The Gunflint Trail website provides detailed descriptions of various parts of the trail and highlights the many tourism-related businesses along the route. This is one wilderness area that is well-supplied with hotels, motels, resorts, guest cabins, restaurants and activities for vacationers. Sea Gull Lake may be near the end of the trail, but it is also the beginning of many outdoor adventures. Choose the kind of adventure that suits your fancy and head toward Sea Gull Lake.

Things to do at Sea Gull Lake

  • Vacation Rentals
  • Fishing
  • Ice Fishing
  • Boating
  • Canoeing
  • Kayaking
  • Camping
  • Campground
  • Cabin Rentals
  • Hiking
  • Cross-Country Skiing
  • Snowmobiling
  • Wildlife Viewing
  • Birding
  • National Forest
  • Museum

Fish species found at Sea Gull Lake

  • Bass
  • Black Bass
  • Burbot
  • Lake Trout
  • Northern Pike
  • Perch
  • Pike
  • Smallmouth Bass
  • Trout
  • Walleye
  • Whitefish

Sea Gull Lake Photo Gallery

Sea Gull Lake Statistics & Helpful Links

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Lake Type: Natural Freshwater Lake, Not Dammed

Surface Area: 3,958 acres

Normal Elevation (Full Pond): 1,452 feet

Maximum Depth: 145 feet

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Trophic State | LakeLubbers

Trophic State measures the level of algae and nutrients in a lake.

An oligotrophic lake is very clear (blue in color) and does not support much plant or fish life. A hyper-oligotrophic lake is the clearest of all lakes, and is nearly devoid of plants and fish.

A mesotrophic lake is slightly green and supports a moderate degree of plant and fish life. A lake's most desired trophic state is generally this mid-point - the mesotrophic state.

A eutrophic lake is somewhat murky and supports a large amount of plant and fish life. A hypereutrophic lake is clouded with algae, plant life, and fish life. A eutrophic or hyper-eutrophic lake can be difficult to navigate by boat - and is often an unpleasant place to swim.

The use of phosphorus-rich and nitrogen-rich fertilizer on lawns and golf courses surrounding a lake can cause it to become eutrophic or hypereutrophic.


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Catchment or Drainage Area | LakeLubbers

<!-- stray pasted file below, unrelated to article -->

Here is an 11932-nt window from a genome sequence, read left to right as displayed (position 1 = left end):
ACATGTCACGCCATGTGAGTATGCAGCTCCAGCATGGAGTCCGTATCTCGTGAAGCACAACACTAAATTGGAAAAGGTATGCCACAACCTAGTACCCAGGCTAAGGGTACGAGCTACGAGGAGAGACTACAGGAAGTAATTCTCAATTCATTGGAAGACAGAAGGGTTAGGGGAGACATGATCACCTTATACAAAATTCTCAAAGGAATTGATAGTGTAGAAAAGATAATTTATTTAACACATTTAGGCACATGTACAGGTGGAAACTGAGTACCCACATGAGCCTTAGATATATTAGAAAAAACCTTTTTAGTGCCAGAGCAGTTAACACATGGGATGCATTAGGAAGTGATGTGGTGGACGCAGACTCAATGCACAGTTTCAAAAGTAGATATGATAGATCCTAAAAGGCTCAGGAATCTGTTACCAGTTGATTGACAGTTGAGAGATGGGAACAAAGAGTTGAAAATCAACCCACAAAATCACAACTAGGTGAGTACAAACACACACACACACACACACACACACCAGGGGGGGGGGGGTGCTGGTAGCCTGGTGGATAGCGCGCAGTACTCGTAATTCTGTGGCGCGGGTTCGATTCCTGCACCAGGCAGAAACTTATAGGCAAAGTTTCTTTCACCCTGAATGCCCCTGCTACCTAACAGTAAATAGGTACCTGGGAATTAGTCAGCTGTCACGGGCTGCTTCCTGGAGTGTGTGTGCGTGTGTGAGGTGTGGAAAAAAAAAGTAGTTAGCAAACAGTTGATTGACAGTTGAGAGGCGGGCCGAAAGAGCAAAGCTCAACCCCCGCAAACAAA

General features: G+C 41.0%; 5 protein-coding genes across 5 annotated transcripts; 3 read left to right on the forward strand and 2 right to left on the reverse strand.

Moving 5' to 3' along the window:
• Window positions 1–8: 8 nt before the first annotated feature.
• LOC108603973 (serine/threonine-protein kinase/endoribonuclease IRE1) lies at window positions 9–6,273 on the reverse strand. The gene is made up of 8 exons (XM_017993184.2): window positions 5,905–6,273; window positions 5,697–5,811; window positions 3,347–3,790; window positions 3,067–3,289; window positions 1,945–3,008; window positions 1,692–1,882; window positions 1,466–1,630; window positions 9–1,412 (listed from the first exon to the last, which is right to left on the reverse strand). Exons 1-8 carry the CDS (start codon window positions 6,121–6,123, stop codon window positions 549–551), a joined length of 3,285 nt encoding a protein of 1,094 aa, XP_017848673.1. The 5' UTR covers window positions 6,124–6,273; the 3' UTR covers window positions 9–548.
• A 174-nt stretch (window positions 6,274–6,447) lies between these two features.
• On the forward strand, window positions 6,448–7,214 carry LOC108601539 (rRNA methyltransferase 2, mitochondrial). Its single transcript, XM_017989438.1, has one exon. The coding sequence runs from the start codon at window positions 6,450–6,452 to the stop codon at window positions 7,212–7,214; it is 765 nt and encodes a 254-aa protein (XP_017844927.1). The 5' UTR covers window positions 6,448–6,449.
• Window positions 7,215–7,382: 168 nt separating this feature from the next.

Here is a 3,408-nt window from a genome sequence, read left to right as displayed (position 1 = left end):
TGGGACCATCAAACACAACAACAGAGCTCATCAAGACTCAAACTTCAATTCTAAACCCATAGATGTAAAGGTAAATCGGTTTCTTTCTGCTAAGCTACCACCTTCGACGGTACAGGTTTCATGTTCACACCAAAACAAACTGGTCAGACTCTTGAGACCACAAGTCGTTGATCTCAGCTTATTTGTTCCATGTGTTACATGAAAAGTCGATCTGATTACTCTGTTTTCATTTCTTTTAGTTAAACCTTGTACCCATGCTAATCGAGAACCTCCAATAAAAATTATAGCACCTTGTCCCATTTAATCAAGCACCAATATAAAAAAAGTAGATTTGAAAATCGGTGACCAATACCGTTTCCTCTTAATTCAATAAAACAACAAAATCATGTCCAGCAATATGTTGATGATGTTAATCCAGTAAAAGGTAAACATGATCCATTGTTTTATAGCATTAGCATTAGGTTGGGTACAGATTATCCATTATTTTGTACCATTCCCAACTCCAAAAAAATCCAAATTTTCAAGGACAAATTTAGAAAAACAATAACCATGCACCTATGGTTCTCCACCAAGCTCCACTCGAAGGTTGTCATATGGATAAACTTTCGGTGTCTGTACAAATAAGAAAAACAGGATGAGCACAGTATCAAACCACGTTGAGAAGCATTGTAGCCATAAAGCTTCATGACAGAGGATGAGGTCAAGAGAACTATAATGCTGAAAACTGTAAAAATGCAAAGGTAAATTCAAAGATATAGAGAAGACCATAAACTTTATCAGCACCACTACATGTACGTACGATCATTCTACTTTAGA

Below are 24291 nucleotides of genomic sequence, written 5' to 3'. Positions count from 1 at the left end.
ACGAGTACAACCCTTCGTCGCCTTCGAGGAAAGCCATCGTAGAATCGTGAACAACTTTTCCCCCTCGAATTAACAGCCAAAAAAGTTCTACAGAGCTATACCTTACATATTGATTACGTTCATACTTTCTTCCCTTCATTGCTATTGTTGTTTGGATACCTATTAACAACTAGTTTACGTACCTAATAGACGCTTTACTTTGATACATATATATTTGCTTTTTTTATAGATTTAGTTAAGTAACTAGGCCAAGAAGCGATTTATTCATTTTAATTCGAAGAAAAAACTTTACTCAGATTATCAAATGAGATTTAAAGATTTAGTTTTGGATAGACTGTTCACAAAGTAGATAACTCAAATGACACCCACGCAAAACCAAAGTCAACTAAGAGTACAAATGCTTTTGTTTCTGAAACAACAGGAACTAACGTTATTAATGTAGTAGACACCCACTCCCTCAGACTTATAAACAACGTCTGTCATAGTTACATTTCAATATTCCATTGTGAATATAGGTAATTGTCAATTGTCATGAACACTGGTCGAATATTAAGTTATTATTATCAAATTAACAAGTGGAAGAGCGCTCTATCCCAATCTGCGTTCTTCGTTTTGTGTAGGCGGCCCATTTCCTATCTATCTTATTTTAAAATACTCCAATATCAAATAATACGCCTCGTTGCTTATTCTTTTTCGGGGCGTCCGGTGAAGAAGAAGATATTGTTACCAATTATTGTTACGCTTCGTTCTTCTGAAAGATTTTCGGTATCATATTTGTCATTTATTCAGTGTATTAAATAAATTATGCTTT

This is the surrounding area that drains into a lake, including land, rivers and their tributaries. This is also known as the lake's "catchment basin".

Small lakes at the highest peaks of mountains have small drainage areas. The world's oceans have the largest drainage areas.


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Lake-Area Population | LakeLubbers

This is the estimated number of people who live in a house with a view of a lake, plus those who self-describe the lake as their home, for example: "I live at Smith Mountain Lake."


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Water Residence Time | LakeLubbers

This is the estimated time that it takes for an amount of water equal to the entire volume of a lake to flow out of - or evaporate from - the lake.

Residence Time can be as short as a few days for fast-flowing small lakes, and can exceed 100 years for slow-flowing large lakes.


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Completion Year | LakeLubbers

This is the year that a reservoir was first filled to the reservoir's normal elevation - or the year that a natural lake was first dammed. A large reservoir can take more than a year to fill after its dam is first closed.

The Grand Anicut in southern India is generally considered the world's oldest dam that still operates. Grand Anicut was constructed in the second century BC. It now impounds an irrigation network that includes roughly one million acres.

You can find many of the the world's newest reservoirs on LakeLubbers. Many of the world's oldest reservoirs appear on the last page of that list.


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Water Volume | LakeLubbers

This is the estimated volume of water that a lake contains -- measured at the lake's normal elevation. By this measure, the world's largest freshwater lake is Siberia's Lake Baikal.

You can find many of the the world's largest lakes (by water volume) on LakeLubbers.

Water Volume can be measured in acre-feet, in cubic miles, or in cubic kilometers. One acre-foot is the amount of water needed to cover one acre (43,560 square feet) to a depth of one foot. One cubic mile equals 3,379,200 acre-feet. One cubic kilometer equals 810,713 acre-feet.

1 acre-foot is equal to 325,851 US gallons. Siberia's Lake Baikal contains about 6,276,367,740,000,000 gallons of freshwater - nearly 1 million gallons for every living person on earth.

The other - and more widely used - measure of a lake's size is the lake's surface acreage. By that measure, the world's largest freshwater lake is North America's Lake Superior.


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Maximum Depth | LakeLubbers

This is the estimated greatest depth of the water in a lake -- measured at the lake's normal elevation. The world's deepest lake is Siberia's Lake Baikal; that lake's maximum depth is estimated at 5,314 feet.

You can find many of the the world's deepest lakes on LakeLubbers. If you select the last page of that list, you will find the (maximum depth of) the shallowest lakes in our database.


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Average Depth | LakeLubbers